The things you see

So yesterday was my first experience with micro-dosing. I don’t know what I expected but it definitely wasn’t that.

I guess I do know what I expected. I thought it would make me able to get through a day without a nap. (Wrong.)

I thought it would lift my depression but that’s usually in the day afterwards, from what I’ve read. So I guess that remains to be seen.

What I didn’t expect: suddenly breaking down and sobbing around the time of the drug’s peak effect.

All the tears I’ve been suppressing through my husband’s bout with cancer finally came rushing out. I just suddenly realized that I really am going to lose him and it hit me with much more reality and gravity than it normally does.

I guess the way I can describe it is that when I usually write or talk about it, it’s almost like I’m describing something that’s happening to someone else. I feel very emotionally removed from it, if that makes any sense. And often my concerns are more pragmatic, wondering what will happen to me in the future. I very intentionally avoid trying to feel anything.

This time, I just cried and cried over the reality that he won’t be here.

After I got that out of my system, I did feel much better. In that way, I guess the micro-dose worked much like a session with a really good therapist. (Or at least, what I assume a really good therapist would be like. I’m not sure I’ve ever seen one but I still assume they really exist.)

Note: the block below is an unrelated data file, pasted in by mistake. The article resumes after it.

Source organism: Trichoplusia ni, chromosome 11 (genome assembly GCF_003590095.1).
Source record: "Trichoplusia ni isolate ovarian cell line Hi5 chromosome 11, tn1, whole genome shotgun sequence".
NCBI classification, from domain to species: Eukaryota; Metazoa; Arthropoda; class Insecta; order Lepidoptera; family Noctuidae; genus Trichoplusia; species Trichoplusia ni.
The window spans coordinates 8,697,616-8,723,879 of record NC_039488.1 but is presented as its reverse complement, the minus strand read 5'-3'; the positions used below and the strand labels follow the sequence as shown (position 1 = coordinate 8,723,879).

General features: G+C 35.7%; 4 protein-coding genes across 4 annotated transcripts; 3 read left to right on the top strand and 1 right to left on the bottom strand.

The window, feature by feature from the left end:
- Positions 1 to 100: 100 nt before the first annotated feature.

I talked to my daughter about my experience and she said she thought that was the reason I wanted to do it, to confront my fears that I’ve been trying so hard to shove to the side and that I wouldn’t let myself feel.

Yeah, not so much. I really just went into it expecting something that would help me deal better with depression. And I suppose that confronting the things you’ve been suppressing is actually a good way to feel less depressed.

I’m still not sure how I feel about trying it again any time soon, though.

1 Comment

  1. skinnyhobbit says:

    Yes, crying it out in a supportive environment (eg private space, with a therapist or trusted friend) helps.

    I’m prone to suppressing my feelings or dissociating them away and it makes my depression more severe.


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